Atkins et al reported in 2003 that research and development of upper extremity prostheses were not consumer-driven. Ten years prior, Kejlaa (1993) cited multiple consumer concerns with the design and function of the body-powered prosthesis. Both Shaperman et al (1995) and Meeks & LeBlanc (1996) noted that the harness was cited most commonly as the least liked aspect of the prosthesis and the feature most in need of change. Crandall & Tomhave reported that users choose the type of prosthesis based on function and that most function is attained through simplistic design. Consumer contributions to design of the unilateral below elbow prostheses might produce a more user-friendly device.

The Ipsilateral Scapular Cutaneous Anchor (the "Anchor") system derives its primary source of control from the ipsilateral scapula. The "Anchor" requires a tighter fitting socket due to the elimination of the suspension support from the harness. The cable is attached to a plastic patch in the center of which is a metal button. The patch is adhered to the skin in the area of the scapula. The terminal device is then operated by abducting and/or protracting the shoulder on the same side as the residual short limb. Because the harness is eliminated, the benefits of this system include increased comfort, improved cosmesis and decreased impingement at the axilla. Other benefits include more symmetrical bilateral muscle development, decreased repetitive motion in the contra-lateral shoulder and increased function particularly during bilateral upper extremity tasks. A patent has been filed by Shriners Hospital for Children and they are currently researching marketing opportunities for the device.

The Anchor system has been used in patient treatment for the past 20 months at Shriners Hospital for Children-Springfield. To date, 24 individuals; ages 6-20 years who present with unilateral trans-radial deficiency and were active users of a body-powered prosthesis, with either a voluntary opening or voluntary closing terminal device have chosen to try the Anchor.


The scapular anchor system attached to the ipsilateral side. Each patient was provided with 2 patches, rolls of double-sided skin-friendly tape, athletic pre-tape spray, alcohol pads and tincture of benzoin.


Each patient is evaluated in a multi-disciplinary clinic. A screening tool and interview are used to identify suitable candidates, and then the prosthetist fabricates a new tighter fitting forearm socket. The prosthetist and occupational therapist fit the patient with the ‘Anchor'. Prosthetic training is provided which includes application, use and care of the ‘Anchor'. Baseline testing is completed which includes the U-BET and PSI as well as clinical observations using both the traditionally-harnessed prosthesis and the new prosthesis. The patient uses the device at home for three months and then is re-tested using the same tools. Re-evaluations have continued on a quarterly basis. [Image ]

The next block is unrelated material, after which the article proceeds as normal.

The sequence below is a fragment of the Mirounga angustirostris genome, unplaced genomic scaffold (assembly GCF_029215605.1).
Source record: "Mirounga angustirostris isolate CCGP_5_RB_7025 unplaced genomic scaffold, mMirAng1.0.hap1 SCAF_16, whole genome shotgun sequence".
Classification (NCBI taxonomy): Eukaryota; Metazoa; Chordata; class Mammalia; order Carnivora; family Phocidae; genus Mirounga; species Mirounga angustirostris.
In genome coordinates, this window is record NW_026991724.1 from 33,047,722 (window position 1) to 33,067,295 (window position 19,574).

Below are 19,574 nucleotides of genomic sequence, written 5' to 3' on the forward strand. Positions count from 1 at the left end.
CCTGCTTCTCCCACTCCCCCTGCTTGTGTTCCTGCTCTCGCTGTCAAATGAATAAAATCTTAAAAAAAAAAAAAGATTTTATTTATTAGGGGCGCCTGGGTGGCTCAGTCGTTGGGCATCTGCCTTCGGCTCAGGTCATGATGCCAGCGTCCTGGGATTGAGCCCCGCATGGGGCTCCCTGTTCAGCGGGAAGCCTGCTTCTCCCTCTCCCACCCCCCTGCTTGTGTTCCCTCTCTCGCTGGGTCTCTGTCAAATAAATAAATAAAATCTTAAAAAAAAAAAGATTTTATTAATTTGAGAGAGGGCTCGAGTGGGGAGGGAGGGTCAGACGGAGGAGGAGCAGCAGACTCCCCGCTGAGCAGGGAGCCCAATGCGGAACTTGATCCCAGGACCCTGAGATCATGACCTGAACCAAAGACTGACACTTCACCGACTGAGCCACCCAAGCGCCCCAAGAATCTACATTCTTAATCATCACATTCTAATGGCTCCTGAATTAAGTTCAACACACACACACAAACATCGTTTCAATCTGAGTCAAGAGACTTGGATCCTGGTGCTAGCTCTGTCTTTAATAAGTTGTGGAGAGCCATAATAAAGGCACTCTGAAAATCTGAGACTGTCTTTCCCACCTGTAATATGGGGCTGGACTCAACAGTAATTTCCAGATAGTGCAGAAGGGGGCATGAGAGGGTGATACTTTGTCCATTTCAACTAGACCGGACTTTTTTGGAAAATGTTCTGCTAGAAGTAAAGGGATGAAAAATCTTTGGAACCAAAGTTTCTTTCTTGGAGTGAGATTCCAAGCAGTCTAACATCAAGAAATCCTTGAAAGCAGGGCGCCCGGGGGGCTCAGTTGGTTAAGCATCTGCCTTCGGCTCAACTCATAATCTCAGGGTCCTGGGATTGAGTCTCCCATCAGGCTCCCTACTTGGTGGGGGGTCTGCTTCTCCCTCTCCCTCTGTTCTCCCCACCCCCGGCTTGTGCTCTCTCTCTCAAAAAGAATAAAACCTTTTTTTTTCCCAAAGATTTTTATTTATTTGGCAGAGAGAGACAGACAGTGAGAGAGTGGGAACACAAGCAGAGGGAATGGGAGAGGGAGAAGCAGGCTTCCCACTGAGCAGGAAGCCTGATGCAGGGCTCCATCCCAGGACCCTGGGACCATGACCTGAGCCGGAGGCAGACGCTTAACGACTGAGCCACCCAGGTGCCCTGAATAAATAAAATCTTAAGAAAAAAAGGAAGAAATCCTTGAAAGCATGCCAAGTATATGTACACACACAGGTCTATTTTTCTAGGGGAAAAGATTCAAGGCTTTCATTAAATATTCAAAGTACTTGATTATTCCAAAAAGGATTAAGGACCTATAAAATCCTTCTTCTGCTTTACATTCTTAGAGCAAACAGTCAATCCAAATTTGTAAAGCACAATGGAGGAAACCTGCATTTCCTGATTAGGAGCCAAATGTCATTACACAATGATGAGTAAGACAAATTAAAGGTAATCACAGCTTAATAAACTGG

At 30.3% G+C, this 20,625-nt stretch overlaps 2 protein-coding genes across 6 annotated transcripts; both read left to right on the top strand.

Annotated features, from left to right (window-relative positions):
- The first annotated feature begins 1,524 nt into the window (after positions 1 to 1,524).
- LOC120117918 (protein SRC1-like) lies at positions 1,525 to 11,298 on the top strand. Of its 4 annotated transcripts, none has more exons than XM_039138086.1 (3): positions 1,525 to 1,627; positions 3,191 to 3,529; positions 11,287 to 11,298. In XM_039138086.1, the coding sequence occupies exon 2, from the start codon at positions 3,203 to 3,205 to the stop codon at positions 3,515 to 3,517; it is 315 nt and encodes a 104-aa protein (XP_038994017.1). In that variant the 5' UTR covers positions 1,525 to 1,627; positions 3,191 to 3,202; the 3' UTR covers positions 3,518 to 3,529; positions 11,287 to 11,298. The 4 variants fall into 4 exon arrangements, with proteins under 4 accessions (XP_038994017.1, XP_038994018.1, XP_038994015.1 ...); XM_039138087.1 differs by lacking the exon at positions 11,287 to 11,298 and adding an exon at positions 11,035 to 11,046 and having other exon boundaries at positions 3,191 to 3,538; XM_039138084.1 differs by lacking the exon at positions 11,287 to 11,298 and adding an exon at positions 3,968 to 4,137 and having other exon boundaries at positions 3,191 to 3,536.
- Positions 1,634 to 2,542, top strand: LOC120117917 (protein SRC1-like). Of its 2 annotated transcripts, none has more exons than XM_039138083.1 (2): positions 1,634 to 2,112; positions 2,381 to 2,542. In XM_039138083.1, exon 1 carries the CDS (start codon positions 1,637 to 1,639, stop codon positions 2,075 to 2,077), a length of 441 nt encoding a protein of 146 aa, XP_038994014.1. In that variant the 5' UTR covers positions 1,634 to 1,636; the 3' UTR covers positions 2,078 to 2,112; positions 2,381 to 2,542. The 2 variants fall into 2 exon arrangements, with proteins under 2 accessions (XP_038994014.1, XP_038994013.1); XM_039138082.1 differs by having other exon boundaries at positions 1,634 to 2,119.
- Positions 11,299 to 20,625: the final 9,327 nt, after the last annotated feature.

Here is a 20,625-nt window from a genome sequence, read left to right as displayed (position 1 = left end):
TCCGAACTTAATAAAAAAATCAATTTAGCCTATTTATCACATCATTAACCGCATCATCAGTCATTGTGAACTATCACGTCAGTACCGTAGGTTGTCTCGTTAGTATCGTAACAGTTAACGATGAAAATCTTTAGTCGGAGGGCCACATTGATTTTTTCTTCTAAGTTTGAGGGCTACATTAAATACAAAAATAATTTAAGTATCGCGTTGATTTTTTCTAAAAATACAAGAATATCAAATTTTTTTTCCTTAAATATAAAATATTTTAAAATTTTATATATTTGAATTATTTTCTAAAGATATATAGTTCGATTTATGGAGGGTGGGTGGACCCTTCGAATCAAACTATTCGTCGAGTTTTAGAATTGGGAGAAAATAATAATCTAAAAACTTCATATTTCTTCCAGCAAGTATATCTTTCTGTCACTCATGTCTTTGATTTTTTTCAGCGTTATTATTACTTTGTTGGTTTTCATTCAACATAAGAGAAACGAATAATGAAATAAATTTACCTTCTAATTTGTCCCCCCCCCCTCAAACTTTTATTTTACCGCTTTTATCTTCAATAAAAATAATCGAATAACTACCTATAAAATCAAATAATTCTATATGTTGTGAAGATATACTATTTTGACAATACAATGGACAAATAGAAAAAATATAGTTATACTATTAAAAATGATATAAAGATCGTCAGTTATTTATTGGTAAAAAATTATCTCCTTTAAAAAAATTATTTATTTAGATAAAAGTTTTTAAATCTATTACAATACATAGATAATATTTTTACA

Data is available in patient charts through documentation from patient visits for evaluation and treatment. Such data is expected to include results of functional-abilities and quality of life measures such as the patient- and parent-completed PSI, the U-BET, and clinical notes and films.


Initial observations have been reported to include ease in application, continued success with prosthetic use, increased use, improved cosmesis and patient satisfaction. A full review of patient charts will help to substantiate these assertions.


The Shriners Anchor is simple in design and the parts are durable, easily available and affordable. The potential benefits of this system may result in increased prosthetic wear and use as they allow for improved comfort, cosmesis and ease of use during functional activity, particularly bilateral tasks. It is thought that use of the ‘Anchor' at an early age might prevent previouslydescribed complications in the unaffected extremity and serve to improve symmetry in the shoulder girdle of the involved side. Implications for use include the possibility of a hybrid-type of power system for individuals with trans-humeral deficiency. This device might also be utilized to ‘dynamize' an elbow; wrist or hand orthosis to increase function among individuals with spinal cord, brachial plexus or hemiplegic involvement. Future studies will include members of these populations. Certainly this system is not limited to use in pediatric patients but will well-serve the adult population as well.


This system appears to enable pediatric patients with upper limb deficiency to achieve greater levels of functional independence and improved quality of life.

Partial List of References

  • Crandall, R.C. and Tomhave, W. J Pedi Orthop 22 (3):380-3.
  • Datta, D. and Ibbotson, V. Prosthet Orthot Int 22 (2):150-4.
  • Kejlaa, G.H. Prothet Orthot Int 17 (3): 157-63.
  • Murray, C. Journal of Health Psychology 10 (3):425-441.
  • Postema, K. et al, Clin Rehab 13 (3): 243-24

Debra Latour, M.Ed.,OTR/L Shriners Hospital for Children, Springfield, MA